Giant's causeway

December 20, 2001

From cornstarch to the Giant's Causeway

ANN ARBOR---For centuries people have been fascinated by enormous columnar rock formations like the Devil's Postpile in California. The Celts, for example, were convinced that Giant's Causeway, in Northern Ireland, was the work of the famous giant, Finn McCool. Later, in 1693, the Philosophical Society of London heard a report from an expedition to the site, concluding that the mysterious rock formation was in fact the result of natural causes, though the authors declined to speculate on precisely which ones were involved. Modern scientists know that, in fact, the great columns of basalt were formed by cooling lava, but the actual process that produced their very regular polygonal shapes has never been completely understood.

A pair of physicists, working on the cusp between physics and geology, have developed an explanation for these splendid formations. Alberto G. Rojo of the University of Michigan and Eduardo A. Jagla of the Centro Atómico Bariloche in Argentina postulate that as the lava cooled, fractures formed at the surface and moved downward. At the top the fracture pattern looked like the familiar arrangement that we see in drying mud or in paint---a random pattern of curved lines meeting at 90-degree angles. But as the fractures moved downward they began to take the path of least resistance. The configuration that minimizes the energy required to penetrate the interior turns out to be quasi-hexagonal---a regular pattern of hexagons, pentagons, and heptagons, as in the Giant's Causeway. The results of their research will appear in the Jan. 1, 2002, issue of the American Physical Society journal, Physical Review E.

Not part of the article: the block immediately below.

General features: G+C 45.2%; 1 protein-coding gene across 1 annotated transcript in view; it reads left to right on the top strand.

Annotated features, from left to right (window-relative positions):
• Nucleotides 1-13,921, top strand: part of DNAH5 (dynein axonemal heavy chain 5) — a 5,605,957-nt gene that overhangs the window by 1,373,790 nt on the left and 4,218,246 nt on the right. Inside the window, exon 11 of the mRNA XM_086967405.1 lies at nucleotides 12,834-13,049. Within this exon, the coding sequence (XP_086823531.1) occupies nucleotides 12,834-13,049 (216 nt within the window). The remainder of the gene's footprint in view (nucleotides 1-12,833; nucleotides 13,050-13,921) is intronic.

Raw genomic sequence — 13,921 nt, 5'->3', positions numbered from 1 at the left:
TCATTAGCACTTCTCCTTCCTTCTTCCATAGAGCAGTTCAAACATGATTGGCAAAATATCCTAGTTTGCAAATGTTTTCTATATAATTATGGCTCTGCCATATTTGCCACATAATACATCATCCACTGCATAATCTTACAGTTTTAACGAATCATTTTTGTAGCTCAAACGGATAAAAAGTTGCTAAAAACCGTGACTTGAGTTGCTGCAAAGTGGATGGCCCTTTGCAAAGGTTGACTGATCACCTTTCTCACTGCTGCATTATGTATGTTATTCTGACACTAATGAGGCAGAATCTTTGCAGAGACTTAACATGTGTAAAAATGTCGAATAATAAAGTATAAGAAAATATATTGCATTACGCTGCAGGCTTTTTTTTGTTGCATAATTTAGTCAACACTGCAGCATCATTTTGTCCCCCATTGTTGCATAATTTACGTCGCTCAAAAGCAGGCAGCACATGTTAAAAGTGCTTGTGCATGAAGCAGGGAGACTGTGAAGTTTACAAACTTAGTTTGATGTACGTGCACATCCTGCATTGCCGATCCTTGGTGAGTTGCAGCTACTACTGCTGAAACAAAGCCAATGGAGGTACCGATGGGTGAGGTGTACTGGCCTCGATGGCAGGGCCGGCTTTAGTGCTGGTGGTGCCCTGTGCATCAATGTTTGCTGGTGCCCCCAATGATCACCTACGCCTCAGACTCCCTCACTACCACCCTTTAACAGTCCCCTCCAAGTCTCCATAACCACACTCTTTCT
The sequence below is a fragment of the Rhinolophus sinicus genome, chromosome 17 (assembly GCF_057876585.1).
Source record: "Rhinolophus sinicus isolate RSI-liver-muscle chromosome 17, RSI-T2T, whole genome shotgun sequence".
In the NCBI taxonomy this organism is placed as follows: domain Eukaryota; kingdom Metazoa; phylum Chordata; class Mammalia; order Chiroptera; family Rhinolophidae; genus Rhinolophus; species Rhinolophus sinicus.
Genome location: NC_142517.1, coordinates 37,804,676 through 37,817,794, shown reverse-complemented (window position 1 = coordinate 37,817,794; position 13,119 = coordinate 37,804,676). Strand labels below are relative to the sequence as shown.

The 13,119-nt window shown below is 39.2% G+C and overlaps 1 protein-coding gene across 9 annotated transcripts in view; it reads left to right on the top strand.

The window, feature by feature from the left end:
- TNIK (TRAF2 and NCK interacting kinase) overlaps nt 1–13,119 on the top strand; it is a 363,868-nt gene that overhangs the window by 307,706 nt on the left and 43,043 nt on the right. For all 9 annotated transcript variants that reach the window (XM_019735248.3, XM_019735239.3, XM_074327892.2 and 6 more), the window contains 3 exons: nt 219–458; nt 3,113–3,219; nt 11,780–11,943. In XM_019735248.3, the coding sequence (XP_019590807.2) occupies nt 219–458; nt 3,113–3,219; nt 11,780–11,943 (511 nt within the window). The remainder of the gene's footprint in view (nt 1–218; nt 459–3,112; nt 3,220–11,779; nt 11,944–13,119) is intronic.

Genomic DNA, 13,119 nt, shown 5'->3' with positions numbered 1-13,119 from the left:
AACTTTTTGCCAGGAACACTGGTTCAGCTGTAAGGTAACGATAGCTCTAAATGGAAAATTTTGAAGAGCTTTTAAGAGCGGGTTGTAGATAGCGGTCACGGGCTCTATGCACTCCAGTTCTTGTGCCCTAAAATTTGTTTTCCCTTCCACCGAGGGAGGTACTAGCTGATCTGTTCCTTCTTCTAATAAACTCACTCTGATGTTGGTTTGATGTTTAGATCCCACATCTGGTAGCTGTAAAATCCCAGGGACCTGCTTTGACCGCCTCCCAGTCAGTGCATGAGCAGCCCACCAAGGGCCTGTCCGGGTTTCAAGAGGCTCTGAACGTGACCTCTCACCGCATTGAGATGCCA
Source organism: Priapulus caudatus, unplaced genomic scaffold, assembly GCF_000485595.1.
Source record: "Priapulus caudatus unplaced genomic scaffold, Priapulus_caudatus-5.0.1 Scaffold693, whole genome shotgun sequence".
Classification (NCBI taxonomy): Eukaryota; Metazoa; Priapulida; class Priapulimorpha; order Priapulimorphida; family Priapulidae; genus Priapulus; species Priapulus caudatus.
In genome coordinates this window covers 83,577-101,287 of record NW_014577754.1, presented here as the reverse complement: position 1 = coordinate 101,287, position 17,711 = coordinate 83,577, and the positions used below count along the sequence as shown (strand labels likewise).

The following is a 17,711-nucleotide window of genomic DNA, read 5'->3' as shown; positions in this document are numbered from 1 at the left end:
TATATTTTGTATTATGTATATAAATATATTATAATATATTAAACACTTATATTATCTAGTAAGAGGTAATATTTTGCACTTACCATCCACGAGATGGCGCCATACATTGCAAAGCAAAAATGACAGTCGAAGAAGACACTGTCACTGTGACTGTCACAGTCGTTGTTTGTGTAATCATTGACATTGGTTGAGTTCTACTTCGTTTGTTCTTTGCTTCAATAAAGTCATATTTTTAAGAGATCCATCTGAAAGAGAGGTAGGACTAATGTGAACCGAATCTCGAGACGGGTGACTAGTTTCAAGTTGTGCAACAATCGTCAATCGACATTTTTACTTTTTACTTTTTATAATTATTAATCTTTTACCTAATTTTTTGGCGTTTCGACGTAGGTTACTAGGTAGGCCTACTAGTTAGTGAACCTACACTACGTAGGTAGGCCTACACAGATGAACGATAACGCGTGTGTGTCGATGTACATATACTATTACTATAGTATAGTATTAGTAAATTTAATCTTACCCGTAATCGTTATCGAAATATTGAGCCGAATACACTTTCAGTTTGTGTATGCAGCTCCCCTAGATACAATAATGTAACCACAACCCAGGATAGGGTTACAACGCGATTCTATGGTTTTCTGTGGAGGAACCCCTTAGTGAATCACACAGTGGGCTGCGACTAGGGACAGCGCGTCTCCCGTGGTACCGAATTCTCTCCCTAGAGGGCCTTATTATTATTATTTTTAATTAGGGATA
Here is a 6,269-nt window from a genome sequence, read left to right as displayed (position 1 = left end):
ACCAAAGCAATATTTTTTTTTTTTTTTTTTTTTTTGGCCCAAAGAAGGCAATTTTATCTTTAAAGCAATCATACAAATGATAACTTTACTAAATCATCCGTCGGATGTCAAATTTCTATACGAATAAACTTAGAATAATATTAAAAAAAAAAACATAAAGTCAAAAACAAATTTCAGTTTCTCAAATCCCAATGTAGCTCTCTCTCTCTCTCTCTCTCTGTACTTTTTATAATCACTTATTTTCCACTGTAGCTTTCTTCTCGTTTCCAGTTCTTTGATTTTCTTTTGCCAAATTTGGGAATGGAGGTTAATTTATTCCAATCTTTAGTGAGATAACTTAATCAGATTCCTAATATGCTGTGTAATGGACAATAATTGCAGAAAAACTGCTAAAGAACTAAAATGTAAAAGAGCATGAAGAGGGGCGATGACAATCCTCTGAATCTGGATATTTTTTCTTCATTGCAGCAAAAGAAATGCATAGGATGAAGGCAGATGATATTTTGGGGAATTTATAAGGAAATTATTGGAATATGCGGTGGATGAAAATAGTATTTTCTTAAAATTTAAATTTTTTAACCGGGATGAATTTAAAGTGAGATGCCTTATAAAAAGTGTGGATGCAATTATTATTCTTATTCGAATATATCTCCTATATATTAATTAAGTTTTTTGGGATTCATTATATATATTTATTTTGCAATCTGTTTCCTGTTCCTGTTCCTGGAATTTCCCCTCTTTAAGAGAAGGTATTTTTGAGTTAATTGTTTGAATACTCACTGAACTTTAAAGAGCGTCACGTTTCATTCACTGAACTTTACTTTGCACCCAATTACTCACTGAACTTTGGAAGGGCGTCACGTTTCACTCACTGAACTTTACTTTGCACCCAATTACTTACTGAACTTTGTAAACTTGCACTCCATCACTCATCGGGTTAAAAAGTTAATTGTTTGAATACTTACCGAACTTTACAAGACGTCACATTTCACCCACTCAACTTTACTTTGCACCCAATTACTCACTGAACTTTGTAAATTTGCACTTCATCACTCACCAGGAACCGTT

The researchers support their theory with a computer model of the process, along with a simple cornstarch experiment that anyone can do at home. Mix equal amounts of cornstarch and water and spread the mixture 1-2 cm thick on a flat, glass-bottomed surface, like a Pyrex pie-plate. After a few hours, as the mixture dries, it will start fracturing. First a series of large cracks will form from top to bottom. Then a small, irregular array of fractures will be seen at the top surface. But after a few days, when you turn the plate over, you will see that by the time they have reached the bottom, the small cracks have formed a patchwork, quasi-hexagonal pattern. Keeping the dish warm (under a 40W light bulb, for instance) helps the process along.

"Many scientists believe that the cutting edge of physics exists only at the very small scale (string theory, for example) or the very large (cosmology and astrophysics)," Rojo says. "I disagree. Many fundamental open questions and mysteries still remain at the scale of our everyday experience. Patterns, both in inanimate and in living natural objects represent just one of those questions."

Two black and white graphics can be downloaded from See cutlines at the end of this release.

Cutlines for graphics:
1. A simple cornstarch experiment demonstrates how a regular pattern forms as fractures penetrate from top to bottom.
2. A comparison of the appearance of polygons with different numbers of sides for the Giant's Causeway, columns in cornstarch, and from Rojo and Jagla's computer simulation.

For commentary:

Others who have done related research include:

Gerhard Mueller, University of Frankfurt (
Pierre-Yves F. Robin, University of Toronto (

University of Michigan

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